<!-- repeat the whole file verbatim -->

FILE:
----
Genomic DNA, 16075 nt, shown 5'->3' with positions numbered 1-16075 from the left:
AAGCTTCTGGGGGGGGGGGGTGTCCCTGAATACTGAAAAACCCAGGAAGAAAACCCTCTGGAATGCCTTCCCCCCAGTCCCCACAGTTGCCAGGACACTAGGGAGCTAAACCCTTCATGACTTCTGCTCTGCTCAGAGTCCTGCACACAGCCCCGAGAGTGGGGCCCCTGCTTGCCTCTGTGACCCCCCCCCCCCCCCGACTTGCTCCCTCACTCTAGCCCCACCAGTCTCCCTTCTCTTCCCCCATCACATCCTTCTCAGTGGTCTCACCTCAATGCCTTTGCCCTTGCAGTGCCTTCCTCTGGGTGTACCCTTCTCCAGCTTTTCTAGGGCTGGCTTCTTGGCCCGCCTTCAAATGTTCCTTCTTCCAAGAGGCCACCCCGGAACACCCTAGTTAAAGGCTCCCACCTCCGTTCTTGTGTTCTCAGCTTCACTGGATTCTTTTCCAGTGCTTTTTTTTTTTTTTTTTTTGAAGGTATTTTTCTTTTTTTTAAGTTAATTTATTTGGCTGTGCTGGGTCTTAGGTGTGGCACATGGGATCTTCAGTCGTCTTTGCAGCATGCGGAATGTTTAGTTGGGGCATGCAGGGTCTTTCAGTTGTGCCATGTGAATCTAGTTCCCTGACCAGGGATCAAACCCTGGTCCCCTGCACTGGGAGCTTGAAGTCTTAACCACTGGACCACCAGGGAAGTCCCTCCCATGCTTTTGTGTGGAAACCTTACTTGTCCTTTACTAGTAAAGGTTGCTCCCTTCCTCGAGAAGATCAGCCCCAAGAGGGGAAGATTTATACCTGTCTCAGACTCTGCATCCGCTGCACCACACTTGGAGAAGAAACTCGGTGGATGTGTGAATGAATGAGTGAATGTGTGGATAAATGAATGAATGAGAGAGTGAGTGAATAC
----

Genomic DNA, 16075 nt, shown 5'->3' with positions numbered 1-16075 from the left:
AAGCTTCTGGGGGGGGGGGGTGTCCCTGAATACTGAAAAACCCAGGAAGAAAACCCTCTGGAATGCCTTCCCCCCAGTCCCCACAGTTGCCAGGACACTAGGGAGCTAAACCCTTCATGACTTCTGCTCTGCTCAGAGTCCTGCACACAGCCCCGAGAGTGGGGCCCCTGCTTGCCTCTGTGACCCCCCCCCCCCCCCGACTTGCTCCCTCACTCTAGCCCCACCAGTCTCCCTTCTCTTCCCCCATCACATCCTTCTCAGTGGTCTCACCTCAATGCCTTTGCCCTTGCAGTGCCTTCCTCTGGGTGTACCCTTCTCCAGCTTTTCTAGGGCTGGCTTCTTGGCCCGCCTTCAAATGTTCCTTCTTCCAAGAGGCCACCCCGGAACACCCTAGTTAAAGGCTCCCACCTCCGTTCTTGTGTTCTCAGCTTCACTGGATTCTTTTCCAGTGCTTTTTTTTTTTTTTTTTTTGAAGGTATTTTTCTTTTTTTTAAGTTAATTTATTTGGCTGTGCTGGGTCTTAGGTGTGGCACATGGGATCTTCAGTCGTCTTTGCAGCATGCGGAATGTTTAGTTGGGGCATGCAGGGTCTTTCAGTTGTGCCATGTGAATCTAGTTCCCTGACCAGGGATCAAACCCTGGTCCCCTGCACTGGGAGCTTGAAGTCTTAACCACTGGACCACCAGGGAAGTCCCTCCCATGCTTTTGTGTGGAAACCTTACTTGTCCTTTACTAGTAAAGGTTGCTCCCTTCCTCGAGAAGATCAGCCCCAAGAGGGGAAGATTTATACCTGTCTCAGACTCTGCATCCGCTGCACCACACTTGGAGAAGAAACTCGGTGGATGTGTGAATGAATGAGTGAATGTGTGGATAAATGAATGAATGAGAGAGTGAGTGAATAC